Biodiversity is under threat around the world: the International Union for Conservation of Nature states that more than 22,000 species were at risk of extinction in 2015, while 20% of the world’s tropical forests and 50% of its global wetlands have been destroyed in the past 50 years.

We apply stringent standards to help reduce any impacts our operations may have, particularly in critical habitats, which are areas that are rich in biodiversity or under protection. We were first in the energy industry to launch a biodiversity standard, back in 2001.

The biodiversity of an area is assessed when we conduct impact assessments for any new major project or large expansions to existing operations. We carefully consider the potential environmental impact of our activities and how local communities may be affected before, during and after operations.

We also develop biodiversity action plans for major operations and before we start projects in sensitive environments. This helps us to identify and minimise any impacts during planning, operations and at decommissioning. Measures are taken to restore habitats or ecosystems that are close to our operations.

Our standards are designed in line with relevant international standards, including those set by the International Finance Corporation.

Working with biodiversity experts

We work with several conservation organisations, including the International Union for Conservation of Nature (IUCN), The Nature Conservancy, Wetlands International and Earthwatch. Our projects with biodiversity partners include working to restore natural habitats and ecosystems close to our operations.

Learn more about our environmental partners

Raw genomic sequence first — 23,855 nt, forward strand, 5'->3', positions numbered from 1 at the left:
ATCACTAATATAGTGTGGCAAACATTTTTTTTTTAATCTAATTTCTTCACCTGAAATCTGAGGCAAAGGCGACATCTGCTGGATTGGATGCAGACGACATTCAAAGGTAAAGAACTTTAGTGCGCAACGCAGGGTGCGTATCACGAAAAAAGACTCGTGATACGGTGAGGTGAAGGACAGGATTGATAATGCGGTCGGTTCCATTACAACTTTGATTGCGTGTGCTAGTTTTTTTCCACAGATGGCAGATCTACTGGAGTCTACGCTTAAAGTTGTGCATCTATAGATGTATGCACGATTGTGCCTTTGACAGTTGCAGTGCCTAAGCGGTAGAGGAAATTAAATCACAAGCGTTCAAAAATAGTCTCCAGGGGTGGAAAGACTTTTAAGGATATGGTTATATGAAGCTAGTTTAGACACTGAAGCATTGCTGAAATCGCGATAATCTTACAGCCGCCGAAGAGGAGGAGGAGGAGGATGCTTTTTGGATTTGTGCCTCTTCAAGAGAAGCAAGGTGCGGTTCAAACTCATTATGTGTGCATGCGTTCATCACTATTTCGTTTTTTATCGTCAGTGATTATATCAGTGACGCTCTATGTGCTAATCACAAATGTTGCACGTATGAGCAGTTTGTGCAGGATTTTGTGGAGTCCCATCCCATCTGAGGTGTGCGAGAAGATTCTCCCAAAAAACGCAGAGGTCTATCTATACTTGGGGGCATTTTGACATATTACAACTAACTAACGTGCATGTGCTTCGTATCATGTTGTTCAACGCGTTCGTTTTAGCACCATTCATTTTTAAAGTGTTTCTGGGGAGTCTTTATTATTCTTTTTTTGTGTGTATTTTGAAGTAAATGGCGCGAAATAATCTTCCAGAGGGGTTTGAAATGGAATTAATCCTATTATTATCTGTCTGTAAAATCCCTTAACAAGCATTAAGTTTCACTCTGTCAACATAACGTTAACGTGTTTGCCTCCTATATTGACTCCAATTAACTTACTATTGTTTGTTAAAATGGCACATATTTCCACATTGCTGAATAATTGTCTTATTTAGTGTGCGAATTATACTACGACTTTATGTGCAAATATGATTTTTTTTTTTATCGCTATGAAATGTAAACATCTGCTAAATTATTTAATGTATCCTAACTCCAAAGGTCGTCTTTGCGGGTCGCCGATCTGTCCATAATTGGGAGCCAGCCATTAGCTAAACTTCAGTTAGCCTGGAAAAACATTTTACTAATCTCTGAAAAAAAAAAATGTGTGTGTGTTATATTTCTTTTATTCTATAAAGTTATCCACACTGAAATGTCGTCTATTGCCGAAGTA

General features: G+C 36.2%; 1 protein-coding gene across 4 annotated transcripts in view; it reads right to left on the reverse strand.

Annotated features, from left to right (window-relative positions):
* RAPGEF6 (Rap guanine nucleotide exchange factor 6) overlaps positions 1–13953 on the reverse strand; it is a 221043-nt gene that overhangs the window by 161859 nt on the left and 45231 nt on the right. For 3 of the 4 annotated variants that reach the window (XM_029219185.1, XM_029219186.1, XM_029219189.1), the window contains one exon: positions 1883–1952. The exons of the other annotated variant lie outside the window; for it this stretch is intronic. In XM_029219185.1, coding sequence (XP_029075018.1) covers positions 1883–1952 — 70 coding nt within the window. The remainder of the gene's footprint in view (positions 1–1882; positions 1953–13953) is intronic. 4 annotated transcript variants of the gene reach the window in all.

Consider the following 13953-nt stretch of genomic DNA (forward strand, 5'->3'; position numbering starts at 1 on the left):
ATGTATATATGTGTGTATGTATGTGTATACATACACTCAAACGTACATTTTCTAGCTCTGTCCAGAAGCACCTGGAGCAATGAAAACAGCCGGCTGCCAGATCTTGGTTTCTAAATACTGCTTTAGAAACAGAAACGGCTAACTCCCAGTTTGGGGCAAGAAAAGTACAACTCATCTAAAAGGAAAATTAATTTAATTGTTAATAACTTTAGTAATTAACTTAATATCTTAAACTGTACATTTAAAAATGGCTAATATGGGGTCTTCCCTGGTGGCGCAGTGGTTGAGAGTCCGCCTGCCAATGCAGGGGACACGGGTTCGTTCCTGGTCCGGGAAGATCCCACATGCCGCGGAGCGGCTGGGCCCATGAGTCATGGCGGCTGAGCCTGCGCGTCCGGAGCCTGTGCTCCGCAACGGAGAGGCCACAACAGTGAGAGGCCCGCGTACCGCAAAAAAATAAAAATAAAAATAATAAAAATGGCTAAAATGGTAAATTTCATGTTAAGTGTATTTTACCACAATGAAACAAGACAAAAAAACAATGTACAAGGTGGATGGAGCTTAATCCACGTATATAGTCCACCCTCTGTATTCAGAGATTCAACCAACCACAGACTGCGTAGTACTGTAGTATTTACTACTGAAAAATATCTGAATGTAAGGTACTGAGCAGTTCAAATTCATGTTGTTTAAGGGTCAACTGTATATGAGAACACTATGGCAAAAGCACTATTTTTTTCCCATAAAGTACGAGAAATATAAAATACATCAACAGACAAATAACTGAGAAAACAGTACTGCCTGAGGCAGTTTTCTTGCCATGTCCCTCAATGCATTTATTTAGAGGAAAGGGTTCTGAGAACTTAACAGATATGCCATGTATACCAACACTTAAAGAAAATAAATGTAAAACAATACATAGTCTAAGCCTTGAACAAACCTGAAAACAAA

Protecting the oceans

Biodiversity in the oceans is at risk from overfishing, pollution, climate change and other factors. We are collaborating with governments, non-governmental organisations and other experts to find ways to protect the planet’s marine biodiversity.

Examples of our activities include helping local communities in the Philippines conserve part of the world’s most biodiverse marine environment, known as the Coral Triangle. We also support research programmes to increase understanding of marine mammals and their behaviour, and find ways to avoid disturbing them when working in marine environments.

Read examples of our work on biodiversity around the world

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Environmental and community partners

Working with non-governmental organisations and experts from outside Shell helps us to improve performance while running programmes to address community and environmental issues.

Impact assessments

We assess the potential impacts of our activities to manage and reduce their effects on the environment and local communities.

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